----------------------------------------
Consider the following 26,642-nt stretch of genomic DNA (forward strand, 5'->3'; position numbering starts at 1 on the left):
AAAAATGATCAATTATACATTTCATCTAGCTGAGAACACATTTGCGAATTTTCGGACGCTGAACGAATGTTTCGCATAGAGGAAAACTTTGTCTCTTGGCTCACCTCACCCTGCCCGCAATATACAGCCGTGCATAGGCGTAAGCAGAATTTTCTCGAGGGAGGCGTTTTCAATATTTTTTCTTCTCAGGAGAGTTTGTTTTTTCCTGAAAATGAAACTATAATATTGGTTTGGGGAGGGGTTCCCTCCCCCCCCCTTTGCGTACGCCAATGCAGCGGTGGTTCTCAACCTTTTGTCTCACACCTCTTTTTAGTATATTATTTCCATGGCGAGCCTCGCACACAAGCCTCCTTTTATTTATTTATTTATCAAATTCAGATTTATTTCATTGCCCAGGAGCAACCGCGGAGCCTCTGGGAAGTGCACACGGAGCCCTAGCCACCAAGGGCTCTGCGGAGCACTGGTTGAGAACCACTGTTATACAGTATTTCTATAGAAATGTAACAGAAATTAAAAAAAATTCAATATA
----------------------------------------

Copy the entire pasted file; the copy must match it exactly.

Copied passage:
Consider the following 26,642-nt stretch of genomic DNA (forward strand, 5'->3'; position numbering starts at 1 on the left):
AAAAATGATCAATTATACATTTCATCTAGCTGAGAACACATTTGCGAATTTTCGGACGCTGAACGAATGTTTCGCATAGAGGAAAACTTTGTCTCTTGGCTCACCTCACCCTGCCCGCAATATACAGCCGTGCATAGGCGTAAGCAGAATTTTCTCGAGGGAGGCGTTTTCAATATTTTTTCTTCTCAGGAGAGTTTGTTTTTTCCTGAAAATGAAACTATAATATTGGTTTGGGGAGGGGTTCCCTCCCCCCCCCTTTGCGTACGCCAATGCAGCGGTGGTTCTCAACCTTTTGTCTCACACCTCTTTTTAGTATATTATTTCCATGGCGAGCCTCGCACACAAGCCTCCTTTTATTTATTTATTTATCAAATTCAGATTTATTTCATTGCCCAGGAGCAACCGCGGAGCCTCTGGGAAGTGCACACGGAGCCCTAGCCACCAAGGGCTCTGCGGAGCACTGGTTGAGAACCACTGTTATACAGTATTTCTATAGAAATGTAACAGAAATTAAAAAAAATTCAATATA